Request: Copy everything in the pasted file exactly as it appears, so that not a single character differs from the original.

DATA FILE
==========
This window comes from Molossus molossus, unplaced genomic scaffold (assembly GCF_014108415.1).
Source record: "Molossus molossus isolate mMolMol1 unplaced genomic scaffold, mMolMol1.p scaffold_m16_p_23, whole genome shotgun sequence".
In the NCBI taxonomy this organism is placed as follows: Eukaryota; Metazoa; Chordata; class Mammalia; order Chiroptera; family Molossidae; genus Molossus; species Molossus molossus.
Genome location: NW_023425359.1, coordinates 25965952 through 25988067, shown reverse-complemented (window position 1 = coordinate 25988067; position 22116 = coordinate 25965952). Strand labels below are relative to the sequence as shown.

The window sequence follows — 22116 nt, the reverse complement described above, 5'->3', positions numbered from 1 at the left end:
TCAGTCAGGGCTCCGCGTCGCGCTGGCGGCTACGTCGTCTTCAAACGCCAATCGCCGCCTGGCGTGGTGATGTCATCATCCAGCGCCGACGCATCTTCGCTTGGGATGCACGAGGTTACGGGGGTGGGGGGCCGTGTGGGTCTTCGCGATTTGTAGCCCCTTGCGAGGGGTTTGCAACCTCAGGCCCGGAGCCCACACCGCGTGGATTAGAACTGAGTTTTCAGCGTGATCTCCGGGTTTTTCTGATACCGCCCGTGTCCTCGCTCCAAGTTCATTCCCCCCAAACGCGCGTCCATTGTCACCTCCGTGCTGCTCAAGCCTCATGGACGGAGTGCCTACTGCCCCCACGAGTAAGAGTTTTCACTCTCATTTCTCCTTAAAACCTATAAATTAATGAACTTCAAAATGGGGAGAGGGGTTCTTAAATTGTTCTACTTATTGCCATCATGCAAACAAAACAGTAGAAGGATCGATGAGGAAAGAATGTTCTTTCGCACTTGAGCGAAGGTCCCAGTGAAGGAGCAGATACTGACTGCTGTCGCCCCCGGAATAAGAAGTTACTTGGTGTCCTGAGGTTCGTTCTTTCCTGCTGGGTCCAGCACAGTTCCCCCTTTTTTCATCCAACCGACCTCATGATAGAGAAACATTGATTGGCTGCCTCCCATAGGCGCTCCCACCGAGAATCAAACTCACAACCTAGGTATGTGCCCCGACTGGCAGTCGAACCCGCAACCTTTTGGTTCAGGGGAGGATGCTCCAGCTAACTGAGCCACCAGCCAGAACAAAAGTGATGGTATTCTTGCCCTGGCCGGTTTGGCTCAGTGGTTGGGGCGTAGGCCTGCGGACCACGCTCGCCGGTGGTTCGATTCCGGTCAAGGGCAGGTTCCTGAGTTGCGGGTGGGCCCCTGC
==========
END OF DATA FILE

This window comes from Molossus molossus, unplaced genomic scaffold (assembly GCF_014108415.1).
Source record: "Molossus molossus isolate mMolMol1 unplaced genomic scaffold, mMolMol1.p scaffold_m16_p_23, whole genome shotgun sequence".
In the NCBI taxonomy this organism is placed as follows: Eukaryota; Metazoa; Chordata; class Mammalia; order Chiroptera; family Molossidae; genus Molossus; species Molossus molossus.
Genome location: NW_023425359.1, coordinates 25965952 through 25988067, shown reverse-complemented (window position 1 = coordinate 25988067; position 22116 = coordinate 25965952). Strand labels below are relative to the sequence as shown.

The window sequence follows — 22116 nt, the reverse complement described above, 5'->3', positions numbered from 1 at the left end:
TCAGTCAGGGCTCCGCGTCGCGCTGGCGGCTACGTCGTCTTCAAACGCCAATCGCCGCCTGGCGTGGTGATGTCATCATCCAGCGCCGACGCATCTTCGCTTGGGATGCACGAGGTTACGGGGGTGGGGGGCCGTGTGGGTCTTCGCGATTTGTAGCCCCTTGCGAGGGGTTTGCAACCTCAGGCCCGGAGCCCACACCGCGTGGATTAGAACTGAGTTTTCAGCGTGATCTCCGGGTTTTTCTGATACCGCCCGTGTCCTCGCTCCAAGTTCATTCCCCCCAAACGCGCGTCCATTGTCACCTCCGTGCTGCTCAAGCCTCATGGACGGAGTGCCTACTGCCCCCACGAGTAAGAGTTTTCACTCTCATTTCTCCTTAAAACCTATAAATTAATGAACTTCAAAATGGGGAGAGGGGTTCTTAAATTGTTCTACTTATTGCCATCATGCAAACAAAACAGTAGAAGGATCGATGAGGAAAGAATGTTCTTTCGCACTTGAGCGAAGGTCCCAGTGAAGGAGCAGATACTGACTGCTGTCGCCCCCGGAATAAGAAGTTACTTGGTGTCCTGAGGTTCGTTCTTTCCTGCTGGGTCCAGCACAGTTCCCCCTTTTTTCATCCAACCGACCTCATGATAGAGAAACATTGATTGGCTGCCTCCCATAGGCGCTCCCACCGAGAATCAAACTCACAACCTAGGTATGTGCCCCGACTGGCAGTCGAACCCGCAACCTTTTGGTTCAGGGGAGGATGCTCCAGCTAACTGAGCCACCAGCCAGAACAAAAGTGATGGTATTCTTGCCCTGGCCGGTTTGGCTCAGTGGTTGGGGCGTAGGCCTGCGGACCACGCTCGCCGGTGGTTCGATTCCGGTCAAGGGCAGGTTCCTGAGTTGCGGGTGGGCCCCTGC